Parliament House Kate Jenkins report: Most vile incidents revealed

Parliament House Kate Jenkins report: Most vile incidents revealed
Parliament House Kate Jenkins report: Most vile incidents revealed

The words are shocking to those who had no idea what really went on in the most halls of power in Parliament House, Canberra.

'I was sexually harassed multiple times, sexually assaulted, bullied and terrorised,' a witness recalls of her time spent working in Australia's most famous building. 

The statement was part of a damning 456-page report by Sex Discrimination Commissioner Kate Jenkins which has revealed to the outside world what those in the parliamentary bubble were already all too aware of - young women were treated like 'fresh meat'. 

The anonymous person, who gave evidence to the inquiry, continued: 'I was told that if I ever sought help or spoke about what happened to me my professional reputation and personal life would be destroyed.'

Scott Morrison (pictured) announced the release of the 456-page report into harassment in Parliament House earlier this week

Scott Morrison (pictured) announced the release of the 456-page report into harassment in Parliament House earlier this week

The report, which included input from 1,723 people, is a shocking indictment of what happens in a workplace where most people would hope the highest of standards - both legal and moral - were maintained.

Young women are seen as a 'challenge', people cry in the toilets rather than be seen to be upset and one third of workers in the building are sexually harassed.

One in four of those who were sexually harassed said it was by a politician.

Another respondent referred to 'Aspiring male politicians who thought nothing of, in one case, picking you up, kissing you on the lips, lifting you up, touching you, pats on the bottom, comments about appearance, you know, the usual … the culture allowed it.'

Sex Discrimination Commissioner Kate Jenkins (pictured) has completed a report into problems in commonwealth parliamentary workplaces

Sex Discrimination Commissioner Kate Jenkins (pictured) has completed a report into problems in commonwealth parliamentary workplaces

Parliament House (pictured) in Canberra, has been shown to have a very seedy underbelly

Parliament House (pictured) in Canberra, has been shown to have a very seedy underbelly

The words of the victims speak for themselves. But they are anonymous, because despite what it is they are exposing, they still fear that doing so could mean losing their job or damage their future employment prospects.

Close to the start of the report, one participant says 'This is for the most part, a bunch of people who work extraordinarily hard…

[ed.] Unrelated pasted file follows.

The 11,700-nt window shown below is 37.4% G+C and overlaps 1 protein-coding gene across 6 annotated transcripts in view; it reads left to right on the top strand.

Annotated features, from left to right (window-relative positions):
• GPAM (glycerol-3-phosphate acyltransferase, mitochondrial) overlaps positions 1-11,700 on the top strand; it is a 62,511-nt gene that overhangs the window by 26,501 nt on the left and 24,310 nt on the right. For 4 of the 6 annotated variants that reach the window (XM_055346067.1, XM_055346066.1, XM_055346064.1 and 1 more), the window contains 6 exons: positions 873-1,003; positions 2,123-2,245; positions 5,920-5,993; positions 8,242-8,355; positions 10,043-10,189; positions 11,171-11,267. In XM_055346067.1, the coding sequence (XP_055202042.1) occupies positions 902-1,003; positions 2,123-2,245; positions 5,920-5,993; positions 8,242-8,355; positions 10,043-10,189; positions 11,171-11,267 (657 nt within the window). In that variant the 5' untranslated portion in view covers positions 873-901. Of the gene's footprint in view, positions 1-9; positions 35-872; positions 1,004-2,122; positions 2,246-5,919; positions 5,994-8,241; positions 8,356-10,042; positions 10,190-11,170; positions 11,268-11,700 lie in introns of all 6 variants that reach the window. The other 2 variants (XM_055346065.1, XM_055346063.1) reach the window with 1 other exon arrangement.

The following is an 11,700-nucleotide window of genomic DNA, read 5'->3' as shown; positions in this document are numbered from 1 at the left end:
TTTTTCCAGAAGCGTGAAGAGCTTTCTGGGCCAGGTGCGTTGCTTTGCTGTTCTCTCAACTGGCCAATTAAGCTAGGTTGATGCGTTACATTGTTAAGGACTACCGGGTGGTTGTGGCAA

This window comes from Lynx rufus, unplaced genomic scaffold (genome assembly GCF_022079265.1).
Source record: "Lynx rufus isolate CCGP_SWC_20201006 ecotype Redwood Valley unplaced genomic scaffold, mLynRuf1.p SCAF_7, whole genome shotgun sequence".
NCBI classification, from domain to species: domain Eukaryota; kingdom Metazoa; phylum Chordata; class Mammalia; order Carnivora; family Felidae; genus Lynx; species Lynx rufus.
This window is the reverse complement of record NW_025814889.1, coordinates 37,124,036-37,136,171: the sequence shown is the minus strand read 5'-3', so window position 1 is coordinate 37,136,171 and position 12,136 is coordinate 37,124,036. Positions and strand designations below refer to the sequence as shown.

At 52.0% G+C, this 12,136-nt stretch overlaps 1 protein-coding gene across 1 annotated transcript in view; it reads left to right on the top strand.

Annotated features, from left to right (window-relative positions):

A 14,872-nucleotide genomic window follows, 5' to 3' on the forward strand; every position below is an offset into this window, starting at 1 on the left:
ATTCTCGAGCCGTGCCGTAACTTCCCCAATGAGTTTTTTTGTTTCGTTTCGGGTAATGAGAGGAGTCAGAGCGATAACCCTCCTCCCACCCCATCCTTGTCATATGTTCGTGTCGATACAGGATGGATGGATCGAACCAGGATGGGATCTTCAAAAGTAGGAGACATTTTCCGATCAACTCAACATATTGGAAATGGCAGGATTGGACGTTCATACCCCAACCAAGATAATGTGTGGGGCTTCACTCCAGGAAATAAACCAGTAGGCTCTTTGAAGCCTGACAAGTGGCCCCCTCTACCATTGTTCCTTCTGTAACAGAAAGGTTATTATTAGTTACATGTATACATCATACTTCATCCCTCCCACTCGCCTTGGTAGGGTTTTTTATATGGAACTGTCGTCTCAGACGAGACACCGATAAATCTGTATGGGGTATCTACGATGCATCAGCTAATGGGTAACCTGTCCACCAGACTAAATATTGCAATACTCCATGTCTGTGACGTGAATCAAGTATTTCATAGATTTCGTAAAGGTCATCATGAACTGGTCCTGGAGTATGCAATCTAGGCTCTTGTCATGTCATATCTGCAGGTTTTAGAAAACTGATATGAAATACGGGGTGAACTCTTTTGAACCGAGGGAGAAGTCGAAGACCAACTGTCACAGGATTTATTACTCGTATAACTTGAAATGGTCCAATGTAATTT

'And the reason that they do it, is because they want to make the country a better place and because they truly believe that they can make a difference.' 

These are noble words and aims, but almost everything that follows focusses on the very dark side of what happens inside Parliament House. 

Parliament House (pictured) is expected by most people to hold the highest standards of employment. A shocking new report shows that it doesn't

Parliament House (pictured) is expected by most people to hold the highest standards of employment. A shocking new report shows that it doesn't

Staffers walk into the building starstruck and in awe at what they have achieved in their life to have secured a job there. One said: 'The very first time I walked in there ... we got into the Member’s Hall and ... it was like ... I work in Parliament House...

'I actually teared up … It was just a pride to be able to work there because to me, that’s the ultimate place of public service.'

But it was a very different story when the same person left. 'And can I tell you, when I left there … I would never, ever set foot in the place again.' 

The empty chamber of the House of Representatives at Parliament House in Canberra. Staffers have revealed shocking stories of sexual harassment and sexual assault in the building

The empty chamber of the House of Representatives at Parliament House in Canberra. Staffers have revealed shocking stories of sexual harassment and sexual assault in the building

Some of the statements are heartbreaking because they show how accustomed staff became to what was happening around them. 

'I thought it was normal to tell people that they should avoid certain people at events,' one said. 'I thought it was normal to tell people how to take alcohol to remain safe. 

'Now that I look back on it, that is insane. And there is still a whole generation of people that work in politics that think that is normal, because they’re the ones who set those expectations.' 

Another said Parliament House is 'the most sexist place I’ve worked ... there is a workplace culture of drinking'. 

'The boys are lads. And that behaviour is celebrated and … they do treat women, our female staffers and female admin staff, quite differently. Young women, particularly media advisers coming in, particularly the younger women coming in were like fresh meat and challenges.'  

Members of the public wear face masks as they visit Parliament House in Canberra. They almost certainly had no idea of the extent of sexual harassment and assault in the building

Members of the public wear face masks as they

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